Legislative Assembly for the ACT: 1999 Week 3 Hansard (24 March) . . Page.. 792 ..
MS TUCKER (continuing):
Paragraph (1)(b), omit the paragraph, substitute the following paragraph:
"(b) introduces to the Assembly legislation to provide protection of tenants' rights, specific to the needs of long term caravan park residents and the Assembly has considered such legislation.".
MR KAINE (5.10): From my perspective, I do not know whether it is important for the Government to be in the long-term caravan park business or not. The Minister says that it is not core business, but that is not necessarily enough justification in itself for changing the status quo. The fact is that the Government is in the business of long-stay caravan parks. It has been there for some years. If the Government wishes to change that position, they would have to satisfy me of the merits of the case, on two counts.
The first is that there is some benefit to the Government and the community by making the change. That would mean that the Government would need to demonstrate to me that there is some net reduction in costs or some financial advantage to the Government in getting out of the long-term caravan park business. I do not know how they would demonstrate in what ways they would benefit financially from selling it off. It may get a bit of money in the bank, but there might be many things that would run counter to that, so there may not necessarily be any net financial benefit to the Government in the longer term from selling it. I would need to be satisfied of the financial and other benefits.
That is one of the points that Mr Wood brought out in this motion. He wants to know the cost and benefits of the current operation. I would like to see also the potential costs and benefits of a changed position - not just the current position but what the costs and benefits would be if the ownership changed, because only then could you see whether it was in the community interest in the long term to make the change or whether it was not. That is the first thing I would want to see.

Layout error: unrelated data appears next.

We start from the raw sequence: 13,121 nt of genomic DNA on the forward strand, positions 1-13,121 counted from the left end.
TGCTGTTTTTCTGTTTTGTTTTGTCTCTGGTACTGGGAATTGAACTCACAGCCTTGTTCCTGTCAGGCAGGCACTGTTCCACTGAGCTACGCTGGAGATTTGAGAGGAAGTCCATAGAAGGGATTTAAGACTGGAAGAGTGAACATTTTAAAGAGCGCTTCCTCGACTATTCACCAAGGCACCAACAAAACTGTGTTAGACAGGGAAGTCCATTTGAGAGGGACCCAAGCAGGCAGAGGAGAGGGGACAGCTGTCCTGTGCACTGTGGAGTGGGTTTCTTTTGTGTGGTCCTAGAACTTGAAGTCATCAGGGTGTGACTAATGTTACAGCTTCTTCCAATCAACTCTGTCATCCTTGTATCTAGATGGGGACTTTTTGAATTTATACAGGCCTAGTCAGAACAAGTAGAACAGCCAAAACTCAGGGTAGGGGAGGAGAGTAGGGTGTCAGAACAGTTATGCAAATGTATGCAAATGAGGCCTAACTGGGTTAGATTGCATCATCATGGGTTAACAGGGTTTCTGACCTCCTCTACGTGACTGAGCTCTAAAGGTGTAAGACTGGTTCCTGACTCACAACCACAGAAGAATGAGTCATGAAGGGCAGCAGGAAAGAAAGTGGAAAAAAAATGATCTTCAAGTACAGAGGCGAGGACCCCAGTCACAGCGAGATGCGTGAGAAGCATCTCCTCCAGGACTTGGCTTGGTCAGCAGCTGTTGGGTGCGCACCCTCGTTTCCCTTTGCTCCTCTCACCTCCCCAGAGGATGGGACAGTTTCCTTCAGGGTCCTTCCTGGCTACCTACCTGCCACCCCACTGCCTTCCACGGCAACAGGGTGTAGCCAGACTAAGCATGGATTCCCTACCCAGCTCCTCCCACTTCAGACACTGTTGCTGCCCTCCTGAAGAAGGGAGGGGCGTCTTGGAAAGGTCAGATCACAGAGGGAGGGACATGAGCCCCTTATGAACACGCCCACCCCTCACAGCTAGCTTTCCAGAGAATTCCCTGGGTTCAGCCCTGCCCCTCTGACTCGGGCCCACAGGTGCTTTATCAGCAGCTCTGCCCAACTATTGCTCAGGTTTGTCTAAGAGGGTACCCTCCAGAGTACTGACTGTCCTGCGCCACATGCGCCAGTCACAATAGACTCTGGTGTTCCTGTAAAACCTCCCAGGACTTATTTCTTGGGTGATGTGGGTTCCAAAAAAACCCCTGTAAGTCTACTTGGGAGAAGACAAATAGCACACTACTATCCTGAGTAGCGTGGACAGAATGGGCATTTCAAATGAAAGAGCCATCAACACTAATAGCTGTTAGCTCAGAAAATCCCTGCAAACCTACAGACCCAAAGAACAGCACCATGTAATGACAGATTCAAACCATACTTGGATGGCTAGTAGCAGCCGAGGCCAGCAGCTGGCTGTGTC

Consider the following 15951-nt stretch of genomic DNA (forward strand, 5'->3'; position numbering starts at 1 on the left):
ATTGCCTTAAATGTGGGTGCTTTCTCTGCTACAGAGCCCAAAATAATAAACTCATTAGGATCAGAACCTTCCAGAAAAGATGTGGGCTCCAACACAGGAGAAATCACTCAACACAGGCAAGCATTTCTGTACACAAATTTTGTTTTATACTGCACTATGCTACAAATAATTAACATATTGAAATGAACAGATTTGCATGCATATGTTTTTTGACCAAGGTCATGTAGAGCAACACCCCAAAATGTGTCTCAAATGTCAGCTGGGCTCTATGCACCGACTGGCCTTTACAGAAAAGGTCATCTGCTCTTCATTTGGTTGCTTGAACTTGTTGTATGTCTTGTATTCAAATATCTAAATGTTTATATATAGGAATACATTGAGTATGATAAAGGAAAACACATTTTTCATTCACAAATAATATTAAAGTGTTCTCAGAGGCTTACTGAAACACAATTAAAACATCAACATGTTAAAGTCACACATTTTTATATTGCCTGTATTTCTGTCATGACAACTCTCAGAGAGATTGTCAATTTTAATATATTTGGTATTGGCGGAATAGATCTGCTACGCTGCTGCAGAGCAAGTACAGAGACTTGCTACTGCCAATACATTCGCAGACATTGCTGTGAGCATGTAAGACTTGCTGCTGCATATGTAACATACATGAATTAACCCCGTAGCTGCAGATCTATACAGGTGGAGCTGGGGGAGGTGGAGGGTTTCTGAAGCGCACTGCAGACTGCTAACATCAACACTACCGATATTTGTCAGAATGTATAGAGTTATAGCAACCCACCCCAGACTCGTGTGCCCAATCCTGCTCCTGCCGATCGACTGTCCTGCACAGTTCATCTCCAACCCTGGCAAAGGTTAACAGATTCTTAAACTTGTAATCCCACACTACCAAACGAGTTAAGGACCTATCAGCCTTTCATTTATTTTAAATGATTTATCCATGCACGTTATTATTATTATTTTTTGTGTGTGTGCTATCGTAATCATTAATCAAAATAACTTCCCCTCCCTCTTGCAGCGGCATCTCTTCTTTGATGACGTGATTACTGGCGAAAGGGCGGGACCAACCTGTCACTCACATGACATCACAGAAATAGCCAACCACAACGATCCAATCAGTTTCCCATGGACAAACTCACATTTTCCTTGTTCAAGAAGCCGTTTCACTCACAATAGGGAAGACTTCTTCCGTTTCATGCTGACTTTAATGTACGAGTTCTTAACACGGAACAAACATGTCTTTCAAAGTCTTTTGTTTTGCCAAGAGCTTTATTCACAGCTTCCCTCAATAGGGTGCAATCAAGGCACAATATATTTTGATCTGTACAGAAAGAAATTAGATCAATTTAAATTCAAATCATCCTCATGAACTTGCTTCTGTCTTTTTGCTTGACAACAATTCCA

The second thing I would want to see is the kind of thing envisaged in subparagraph 1(b) of Mr Wood's motion, which Ms Tucker is trying to make a bit more positive. The fact is that some of the tenants of this long-stay caravan park have been there for a long time. The question in my mind is: If we sold that establishment and the new owner decided to turn the land to something else, where would the current tenants go? What options do they have available to them? I do not know of too many other places in Canberra where somebody could move their substantial caravan and set it up under anything like the terms that they enjoy at the existing long-stay caravan park at Narrabundah. Perhaps the Minister can outline at some stage what he sees as the alternative options for existing tenants. In any case, whether or not he can demonstrate that there are other readily available places to which these tenants could move, I think that the tenants are entitled to some consideration. They do have rights. They are long-term tenants.
As I said, I have no particular philosophical position on whether the Government should be in the long-stay caravan park business or whether it should not. I note Mr Wood's comments that local governments elsewhere do have such caravan parks. That is fine.